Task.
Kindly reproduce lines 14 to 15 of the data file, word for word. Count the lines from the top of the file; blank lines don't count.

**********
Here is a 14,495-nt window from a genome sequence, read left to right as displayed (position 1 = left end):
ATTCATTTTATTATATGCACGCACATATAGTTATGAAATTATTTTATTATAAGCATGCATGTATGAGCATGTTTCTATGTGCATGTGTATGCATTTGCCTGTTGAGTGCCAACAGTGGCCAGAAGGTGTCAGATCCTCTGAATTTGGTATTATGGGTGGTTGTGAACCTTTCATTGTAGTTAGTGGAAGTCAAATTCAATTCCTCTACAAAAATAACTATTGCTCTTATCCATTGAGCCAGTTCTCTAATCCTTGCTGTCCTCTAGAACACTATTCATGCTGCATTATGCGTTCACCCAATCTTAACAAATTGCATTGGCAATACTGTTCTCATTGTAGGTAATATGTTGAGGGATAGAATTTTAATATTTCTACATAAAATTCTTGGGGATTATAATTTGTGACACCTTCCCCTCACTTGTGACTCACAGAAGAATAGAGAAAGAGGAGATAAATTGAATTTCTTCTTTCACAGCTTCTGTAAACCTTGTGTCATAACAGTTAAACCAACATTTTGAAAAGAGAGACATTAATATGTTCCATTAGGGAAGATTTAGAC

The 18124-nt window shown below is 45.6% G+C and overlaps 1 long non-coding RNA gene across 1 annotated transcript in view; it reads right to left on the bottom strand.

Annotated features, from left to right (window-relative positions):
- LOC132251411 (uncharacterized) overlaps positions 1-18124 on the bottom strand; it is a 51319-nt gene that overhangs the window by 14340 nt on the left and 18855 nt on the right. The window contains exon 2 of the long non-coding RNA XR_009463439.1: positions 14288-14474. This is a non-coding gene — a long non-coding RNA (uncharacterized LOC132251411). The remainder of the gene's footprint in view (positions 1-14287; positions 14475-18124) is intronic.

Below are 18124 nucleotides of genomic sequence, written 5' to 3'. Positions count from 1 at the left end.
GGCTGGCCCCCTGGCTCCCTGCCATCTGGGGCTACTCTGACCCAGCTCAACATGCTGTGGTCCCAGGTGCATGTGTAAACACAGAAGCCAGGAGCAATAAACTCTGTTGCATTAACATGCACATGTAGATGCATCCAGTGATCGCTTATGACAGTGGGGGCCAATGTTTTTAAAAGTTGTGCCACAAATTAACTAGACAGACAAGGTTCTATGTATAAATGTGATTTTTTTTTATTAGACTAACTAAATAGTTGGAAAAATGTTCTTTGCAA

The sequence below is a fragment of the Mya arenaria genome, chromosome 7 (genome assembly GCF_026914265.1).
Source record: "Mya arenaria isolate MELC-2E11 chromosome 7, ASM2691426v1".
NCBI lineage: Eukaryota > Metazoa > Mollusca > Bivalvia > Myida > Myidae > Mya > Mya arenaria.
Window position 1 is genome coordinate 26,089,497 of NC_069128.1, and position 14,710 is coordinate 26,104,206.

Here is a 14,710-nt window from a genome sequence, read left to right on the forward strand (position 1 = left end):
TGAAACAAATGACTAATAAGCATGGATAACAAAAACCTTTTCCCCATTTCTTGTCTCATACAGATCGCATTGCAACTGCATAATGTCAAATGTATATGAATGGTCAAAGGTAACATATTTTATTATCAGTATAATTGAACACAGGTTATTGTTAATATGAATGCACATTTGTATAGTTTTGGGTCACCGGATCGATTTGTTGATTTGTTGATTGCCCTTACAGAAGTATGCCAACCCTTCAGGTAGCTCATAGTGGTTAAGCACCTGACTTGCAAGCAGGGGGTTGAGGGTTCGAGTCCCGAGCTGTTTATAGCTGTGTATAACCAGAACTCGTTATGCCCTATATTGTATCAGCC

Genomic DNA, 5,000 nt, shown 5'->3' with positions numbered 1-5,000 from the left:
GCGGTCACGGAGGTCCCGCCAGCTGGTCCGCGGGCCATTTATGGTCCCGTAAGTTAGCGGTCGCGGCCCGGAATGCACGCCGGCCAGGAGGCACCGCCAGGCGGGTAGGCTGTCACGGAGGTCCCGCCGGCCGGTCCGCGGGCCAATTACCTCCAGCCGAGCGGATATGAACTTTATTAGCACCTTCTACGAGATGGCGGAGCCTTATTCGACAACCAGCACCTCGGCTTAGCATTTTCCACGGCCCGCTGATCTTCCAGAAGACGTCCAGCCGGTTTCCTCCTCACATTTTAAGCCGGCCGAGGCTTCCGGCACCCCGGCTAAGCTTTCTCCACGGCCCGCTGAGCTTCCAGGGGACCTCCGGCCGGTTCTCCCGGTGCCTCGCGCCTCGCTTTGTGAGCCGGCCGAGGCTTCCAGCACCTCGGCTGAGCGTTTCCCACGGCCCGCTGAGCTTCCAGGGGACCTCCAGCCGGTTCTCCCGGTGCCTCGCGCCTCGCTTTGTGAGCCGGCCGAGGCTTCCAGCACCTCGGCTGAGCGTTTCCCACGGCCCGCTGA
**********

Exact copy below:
Genomic DNA, 5,000 nt, shown 5'->3' with positions numbered 1-5,000 from the left:
GCGGTCACGGAGGTCCCGCCAGCTGGTCCGCGGGCCATTTATGGTCCCGTAAGTTAGCGGTCGCGGCCCGGAATGCACGCCGGCCAGGAGGCACCGCCAGGCGGGTAGGCTGTCACGGAGGTCCCGCCGGCCGGTCCGCGGGCCAATTACCTCCAGCCGAGCGGATATGAACTTTATTAGCACCTTCTACGAGATGGCGGAGCCTTATTCGACAACCAGCACCTCGGCTTAGCATTTTCCACGGCCCGCTGATCTTCCAGAAGACGTCCAGCCGGTTTCCTCCTCACATTTTAAGCCGGCCGAGGCTTCCGGCACCCCGGCTAAGCTTTCTCCACGGCCCGCTGAGCTTCCAGGGGACCTCCGGCCGGTTCTCCCGGTGCCTCGCGCCTCGCTTTGTGAGCCGGCCGAGGCTTCCAGCACCTCGGCTGAGCGTTTCCCACGGCCCGCTGAGCTTCCAGGGGACCTCCAGCCGGTTCTCCCGGTGCCTCGCGCCTCGCTTTGTGAGCCGGCCGAGGCTTCCAGCACCTCGGCTGAGCGTTTCCCACGGCCCGCTGA